SINGAPORE - It was a couple of punches thrown in a few heated seconds. But three years and tens of thousands of dollars in legal fees later, a dispute between two prominent Hainan Hwee Kuan clan members could still drag on.
Former Hwee Kuan president Foo Jong Peng, 62, had taken lawyer Cheng Kim Kuan, 53, to court for punching him twice.
On Tuesday, the culprit was fined $1,500, but he plans to appeal the decision.
On Jan 21, 2012, Mr Foo had been informed that seven people gathered at the temple and clan association building at Beach Road were criticising him.
The loudest of the seven was apparently clan association member David Phua, whom Mr Foo later sought out at a coffeeshop for an apology. The two men initially agreed to talk, but when Mr Phua realised none of his friends were there, he tried to run away.
Mr Foo grabbed hold of Mr Phua to stop him, at which point Mr Cheng appeared, shouted at him to release Mr Phua, and punched him in the face and chest.
Dr Lillian Koh of Tan Tock Seng Hospital, who attended to Mr Foo the night of the incident, had testified in March that Mr Foo had some swelling on his left cheek, and some tenderness on his chest.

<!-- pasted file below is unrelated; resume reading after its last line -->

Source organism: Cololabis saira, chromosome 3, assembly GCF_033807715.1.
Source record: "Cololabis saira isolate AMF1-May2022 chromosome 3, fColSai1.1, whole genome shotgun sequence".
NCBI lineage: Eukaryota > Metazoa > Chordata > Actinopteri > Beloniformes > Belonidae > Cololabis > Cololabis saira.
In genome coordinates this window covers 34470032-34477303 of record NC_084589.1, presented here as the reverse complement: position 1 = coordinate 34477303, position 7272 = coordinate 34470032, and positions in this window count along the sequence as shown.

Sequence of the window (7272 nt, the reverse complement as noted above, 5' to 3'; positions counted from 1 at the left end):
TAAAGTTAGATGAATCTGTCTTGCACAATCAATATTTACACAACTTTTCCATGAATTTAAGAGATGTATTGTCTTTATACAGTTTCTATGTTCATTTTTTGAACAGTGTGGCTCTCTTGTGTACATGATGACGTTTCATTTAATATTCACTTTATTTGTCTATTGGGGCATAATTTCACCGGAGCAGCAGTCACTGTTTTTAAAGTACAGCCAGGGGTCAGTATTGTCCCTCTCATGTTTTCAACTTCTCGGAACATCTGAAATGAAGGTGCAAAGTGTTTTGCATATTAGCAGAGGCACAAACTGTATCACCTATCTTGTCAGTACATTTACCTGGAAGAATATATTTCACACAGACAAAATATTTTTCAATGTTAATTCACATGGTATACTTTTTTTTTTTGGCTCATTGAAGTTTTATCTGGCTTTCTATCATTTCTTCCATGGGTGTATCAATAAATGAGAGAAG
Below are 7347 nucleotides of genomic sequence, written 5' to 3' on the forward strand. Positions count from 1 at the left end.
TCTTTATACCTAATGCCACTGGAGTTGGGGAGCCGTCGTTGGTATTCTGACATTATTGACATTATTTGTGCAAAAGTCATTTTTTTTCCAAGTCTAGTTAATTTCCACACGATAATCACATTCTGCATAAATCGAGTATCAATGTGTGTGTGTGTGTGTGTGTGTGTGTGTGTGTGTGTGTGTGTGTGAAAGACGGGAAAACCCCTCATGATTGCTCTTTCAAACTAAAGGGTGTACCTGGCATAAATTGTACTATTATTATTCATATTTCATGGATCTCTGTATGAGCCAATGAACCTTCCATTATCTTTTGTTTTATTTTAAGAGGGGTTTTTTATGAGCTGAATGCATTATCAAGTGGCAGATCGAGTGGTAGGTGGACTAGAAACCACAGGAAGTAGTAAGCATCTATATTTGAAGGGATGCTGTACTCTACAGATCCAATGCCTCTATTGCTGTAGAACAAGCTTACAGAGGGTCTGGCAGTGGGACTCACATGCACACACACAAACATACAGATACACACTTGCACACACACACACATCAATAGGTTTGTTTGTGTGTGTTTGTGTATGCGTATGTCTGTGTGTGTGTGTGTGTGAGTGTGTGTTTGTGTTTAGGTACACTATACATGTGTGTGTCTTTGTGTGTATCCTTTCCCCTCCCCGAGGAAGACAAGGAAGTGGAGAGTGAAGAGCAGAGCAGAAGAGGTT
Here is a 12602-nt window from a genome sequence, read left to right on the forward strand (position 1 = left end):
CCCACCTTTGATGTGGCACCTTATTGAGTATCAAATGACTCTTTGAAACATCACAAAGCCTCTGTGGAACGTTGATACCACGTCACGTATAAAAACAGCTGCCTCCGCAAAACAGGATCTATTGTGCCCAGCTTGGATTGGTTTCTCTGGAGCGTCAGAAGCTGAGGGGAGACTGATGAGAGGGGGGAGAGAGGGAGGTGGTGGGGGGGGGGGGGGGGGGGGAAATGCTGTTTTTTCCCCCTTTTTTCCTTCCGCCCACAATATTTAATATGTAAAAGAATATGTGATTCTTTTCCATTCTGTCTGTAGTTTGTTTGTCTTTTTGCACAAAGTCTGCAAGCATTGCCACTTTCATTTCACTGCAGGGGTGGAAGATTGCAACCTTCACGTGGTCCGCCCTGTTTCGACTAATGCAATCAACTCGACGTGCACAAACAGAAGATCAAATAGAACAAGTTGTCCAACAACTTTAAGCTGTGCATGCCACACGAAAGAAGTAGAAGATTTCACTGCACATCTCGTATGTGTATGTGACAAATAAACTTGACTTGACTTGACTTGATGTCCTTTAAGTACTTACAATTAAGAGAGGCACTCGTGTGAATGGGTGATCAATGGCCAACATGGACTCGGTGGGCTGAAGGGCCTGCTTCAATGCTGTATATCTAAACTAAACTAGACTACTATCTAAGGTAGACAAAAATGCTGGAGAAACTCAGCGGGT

Both parties have a history of clashing.
In mitigation, Mr Cheng's lawyer N.K. Rajarh said that his client had thrown the punches in the heat of the moment, and highlighted the pro bono work he had done for the Law Society of Singapore, as well as how he had founded the Singapore Hainan Hwee Kuan Pro Bono Clinic in 2008.
District Judge Low Wee Ping said: "This was a 30-second incident, at most one minute... however it took five days of trial for this court to ascertain the facts... because both parties had extensive irrelevant evidence.
"Should I believe Channel 5 or should I believe Channel 8?"
He concluded that he was imposing the $1,500 fine initially requested by Mr Foo's lawyer, A.P. Thirumurthy, as a "gesture of goodwill" and hoped "both parties can put this behind them, as they should have done long ago".
Mr Foo told reporters outside court that what he had really wanted was an apology from Mr Cheng.
"I said I don't want a cent, just apologise to me there and then," he said in Mandarin.
"But he wouldn't accept it."
He estimated that the case has cost him around $20,000 in legal fees so far.
Dissatisfied with the judgement, Mr Cheng filed for an appeal the same day.
"I do not regret intervening, and I will take this all the way to the High Court," he said.